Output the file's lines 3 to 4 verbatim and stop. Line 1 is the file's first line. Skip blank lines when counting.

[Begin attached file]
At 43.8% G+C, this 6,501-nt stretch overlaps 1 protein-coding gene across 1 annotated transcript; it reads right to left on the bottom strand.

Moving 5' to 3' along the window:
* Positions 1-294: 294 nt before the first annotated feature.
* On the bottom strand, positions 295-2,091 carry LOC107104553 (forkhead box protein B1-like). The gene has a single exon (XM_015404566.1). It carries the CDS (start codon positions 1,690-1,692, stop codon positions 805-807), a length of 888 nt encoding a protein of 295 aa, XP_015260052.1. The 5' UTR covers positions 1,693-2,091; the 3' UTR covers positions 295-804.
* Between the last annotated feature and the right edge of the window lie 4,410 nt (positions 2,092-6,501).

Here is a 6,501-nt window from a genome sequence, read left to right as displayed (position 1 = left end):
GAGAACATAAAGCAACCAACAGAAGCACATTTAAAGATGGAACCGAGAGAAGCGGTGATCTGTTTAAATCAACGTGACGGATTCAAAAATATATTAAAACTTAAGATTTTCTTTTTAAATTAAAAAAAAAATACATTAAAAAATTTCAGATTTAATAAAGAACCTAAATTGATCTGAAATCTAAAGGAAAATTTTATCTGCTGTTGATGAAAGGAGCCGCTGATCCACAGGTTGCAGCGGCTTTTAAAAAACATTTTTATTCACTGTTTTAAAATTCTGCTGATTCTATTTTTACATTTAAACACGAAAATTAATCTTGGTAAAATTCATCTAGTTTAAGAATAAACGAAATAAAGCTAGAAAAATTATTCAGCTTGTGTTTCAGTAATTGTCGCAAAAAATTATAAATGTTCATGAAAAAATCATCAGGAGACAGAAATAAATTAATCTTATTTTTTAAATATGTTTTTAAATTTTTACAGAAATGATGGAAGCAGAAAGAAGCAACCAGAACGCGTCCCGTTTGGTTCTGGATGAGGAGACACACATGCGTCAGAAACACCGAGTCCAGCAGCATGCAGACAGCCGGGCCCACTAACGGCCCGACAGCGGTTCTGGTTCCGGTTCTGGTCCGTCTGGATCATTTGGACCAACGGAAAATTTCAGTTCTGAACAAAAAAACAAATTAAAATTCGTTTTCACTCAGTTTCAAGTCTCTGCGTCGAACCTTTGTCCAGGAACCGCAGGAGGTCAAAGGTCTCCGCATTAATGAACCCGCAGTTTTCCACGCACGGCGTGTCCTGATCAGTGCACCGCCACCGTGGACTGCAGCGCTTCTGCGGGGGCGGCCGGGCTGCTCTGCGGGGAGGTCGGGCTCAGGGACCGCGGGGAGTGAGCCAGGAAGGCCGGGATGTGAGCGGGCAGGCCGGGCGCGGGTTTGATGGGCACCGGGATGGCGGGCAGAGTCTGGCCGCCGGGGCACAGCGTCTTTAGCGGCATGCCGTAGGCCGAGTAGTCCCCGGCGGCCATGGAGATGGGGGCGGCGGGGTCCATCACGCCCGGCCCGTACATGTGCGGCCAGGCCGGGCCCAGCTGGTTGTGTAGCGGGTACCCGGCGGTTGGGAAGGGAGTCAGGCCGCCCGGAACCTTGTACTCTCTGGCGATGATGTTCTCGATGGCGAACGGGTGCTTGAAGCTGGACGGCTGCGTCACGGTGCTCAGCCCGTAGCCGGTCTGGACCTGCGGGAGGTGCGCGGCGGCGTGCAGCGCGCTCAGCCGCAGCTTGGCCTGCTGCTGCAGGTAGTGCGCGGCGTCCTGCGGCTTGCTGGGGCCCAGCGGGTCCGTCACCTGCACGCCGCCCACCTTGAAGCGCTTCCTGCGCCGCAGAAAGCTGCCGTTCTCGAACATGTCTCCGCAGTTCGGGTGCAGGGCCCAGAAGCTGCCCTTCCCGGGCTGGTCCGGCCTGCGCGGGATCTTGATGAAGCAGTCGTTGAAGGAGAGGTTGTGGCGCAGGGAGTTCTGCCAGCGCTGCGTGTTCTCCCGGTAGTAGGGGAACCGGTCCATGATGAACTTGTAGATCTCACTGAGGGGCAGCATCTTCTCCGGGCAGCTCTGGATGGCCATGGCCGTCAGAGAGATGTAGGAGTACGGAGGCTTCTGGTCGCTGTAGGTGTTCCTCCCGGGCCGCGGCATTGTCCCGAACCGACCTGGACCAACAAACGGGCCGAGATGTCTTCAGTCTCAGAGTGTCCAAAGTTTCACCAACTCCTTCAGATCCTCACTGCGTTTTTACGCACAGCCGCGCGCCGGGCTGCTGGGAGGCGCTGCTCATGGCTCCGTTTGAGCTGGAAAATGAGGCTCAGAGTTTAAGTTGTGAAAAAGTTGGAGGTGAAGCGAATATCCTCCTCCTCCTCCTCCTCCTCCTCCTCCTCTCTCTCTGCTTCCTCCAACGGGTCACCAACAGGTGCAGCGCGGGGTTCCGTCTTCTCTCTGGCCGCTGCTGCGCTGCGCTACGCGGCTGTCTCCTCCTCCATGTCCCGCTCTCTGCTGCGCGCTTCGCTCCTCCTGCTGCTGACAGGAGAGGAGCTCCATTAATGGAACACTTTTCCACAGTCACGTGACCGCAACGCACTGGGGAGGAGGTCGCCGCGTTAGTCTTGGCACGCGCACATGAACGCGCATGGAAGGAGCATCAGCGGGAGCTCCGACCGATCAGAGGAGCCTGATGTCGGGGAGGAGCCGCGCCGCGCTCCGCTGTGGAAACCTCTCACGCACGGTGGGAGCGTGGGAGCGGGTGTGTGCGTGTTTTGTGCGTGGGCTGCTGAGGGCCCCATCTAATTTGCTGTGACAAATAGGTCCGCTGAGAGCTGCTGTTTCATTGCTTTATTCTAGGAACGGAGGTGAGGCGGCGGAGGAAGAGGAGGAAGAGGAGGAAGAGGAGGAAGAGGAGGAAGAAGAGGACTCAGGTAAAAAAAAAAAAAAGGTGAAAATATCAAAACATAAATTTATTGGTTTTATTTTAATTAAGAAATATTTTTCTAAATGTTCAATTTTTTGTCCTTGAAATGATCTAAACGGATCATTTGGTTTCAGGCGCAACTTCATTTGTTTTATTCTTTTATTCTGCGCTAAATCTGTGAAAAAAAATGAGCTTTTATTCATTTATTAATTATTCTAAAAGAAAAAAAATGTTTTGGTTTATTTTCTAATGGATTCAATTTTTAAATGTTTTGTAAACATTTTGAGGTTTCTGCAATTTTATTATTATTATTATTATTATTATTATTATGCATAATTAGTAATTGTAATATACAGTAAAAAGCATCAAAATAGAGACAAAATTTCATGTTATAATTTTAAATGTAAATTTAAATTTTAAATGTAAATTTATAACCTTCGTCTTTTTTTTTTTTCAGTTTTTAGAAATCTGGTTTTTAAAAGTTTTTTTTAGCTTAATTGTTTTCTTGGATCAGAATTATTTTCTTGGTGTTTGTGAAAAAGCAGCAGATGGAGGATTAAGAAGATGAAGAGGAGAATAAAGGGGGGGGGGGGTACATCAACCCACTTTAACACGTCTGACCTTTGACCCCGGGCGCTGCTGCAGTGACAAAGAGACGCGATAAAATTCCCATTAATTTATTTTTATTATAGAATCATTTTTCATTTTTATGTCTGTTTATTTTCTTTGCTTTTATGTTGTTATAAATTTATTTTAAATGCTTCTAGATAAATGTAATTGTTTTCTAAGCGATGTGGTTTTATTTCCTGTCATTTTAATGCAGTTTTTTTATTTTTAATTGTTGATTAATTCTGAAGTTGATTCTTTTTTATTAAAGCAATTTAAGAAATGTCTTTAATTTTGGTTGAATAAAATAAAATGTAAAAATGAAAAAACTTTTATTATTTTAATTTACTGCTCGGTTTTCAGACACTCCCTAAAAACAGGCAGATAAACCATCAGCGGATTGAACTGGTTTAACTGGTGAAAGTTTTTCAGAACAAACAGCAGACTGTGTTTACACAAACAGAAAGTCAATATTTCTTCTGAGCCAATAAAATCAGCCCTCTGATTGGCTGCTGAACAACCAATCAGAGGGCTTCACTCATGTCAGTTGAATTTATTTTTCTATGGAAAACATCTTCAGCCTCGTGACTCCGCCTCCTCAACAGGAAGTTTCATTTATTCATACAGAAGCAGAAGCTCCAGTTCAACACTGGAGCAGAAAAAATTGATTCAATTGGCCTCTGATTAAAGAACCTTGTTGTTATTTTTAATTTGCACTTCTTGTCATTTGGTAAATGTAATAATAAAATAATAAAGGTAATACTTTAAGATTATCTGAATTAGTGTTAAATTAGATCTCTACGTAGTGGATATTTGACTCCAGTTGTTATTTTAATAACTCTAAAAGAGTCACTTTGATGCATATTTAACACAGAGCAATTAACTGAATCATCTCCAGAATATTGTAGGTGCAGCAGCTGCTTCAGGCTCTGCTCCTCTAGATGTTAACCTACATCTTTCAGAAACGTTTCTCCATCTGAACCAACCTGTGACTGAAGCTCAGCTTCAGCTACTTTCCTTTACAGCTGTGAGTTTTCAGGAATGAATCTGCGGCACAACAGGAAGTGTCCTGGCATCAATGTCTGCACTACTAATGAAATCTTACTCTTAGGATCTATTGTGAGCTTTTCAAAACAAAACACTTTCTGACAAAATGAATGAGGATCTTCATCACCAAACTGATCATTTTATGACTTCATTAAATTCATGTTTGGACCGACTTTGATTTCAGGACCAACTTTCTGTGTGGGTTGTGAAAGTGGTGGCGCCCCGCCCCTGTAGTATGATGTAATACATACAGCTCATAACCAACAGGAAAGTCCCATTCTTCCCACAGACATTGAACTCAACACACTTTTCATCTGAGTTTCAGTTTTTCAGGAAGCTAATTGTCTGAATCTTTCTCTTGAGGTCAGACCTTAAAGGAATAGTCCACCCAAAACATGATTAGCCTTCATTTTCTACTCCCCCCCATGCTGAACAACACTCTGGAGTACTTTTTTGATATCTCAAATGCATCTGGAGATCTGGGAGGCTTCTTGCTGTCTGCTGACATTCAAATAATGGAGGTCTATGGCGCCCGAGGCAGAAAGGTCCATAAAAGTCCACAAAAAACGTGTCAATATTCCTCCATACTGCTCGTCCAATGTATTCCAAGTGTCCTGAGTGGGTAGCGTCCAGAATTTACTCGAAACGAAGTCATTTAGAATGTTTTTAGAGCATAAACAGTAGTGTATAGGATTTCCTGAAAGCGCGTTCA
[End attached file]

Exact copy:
* Positions 1-294: 294 nt before the first annotated feature.
* On the bottom strand, positions 295-2,091 carry LOC107104553 (forkhead box protein B1-like). The gene has a single exon (XM_015404566.1). It carries the CDS (start codon positions 1,690-1,692, stop codon positions 805-807), a length of 888 nt encoding a protein of 295 aa, XP_015260052.1. The 5' UTR covers positions 1,693-2,091; the 3' UTR covers positions 295-804.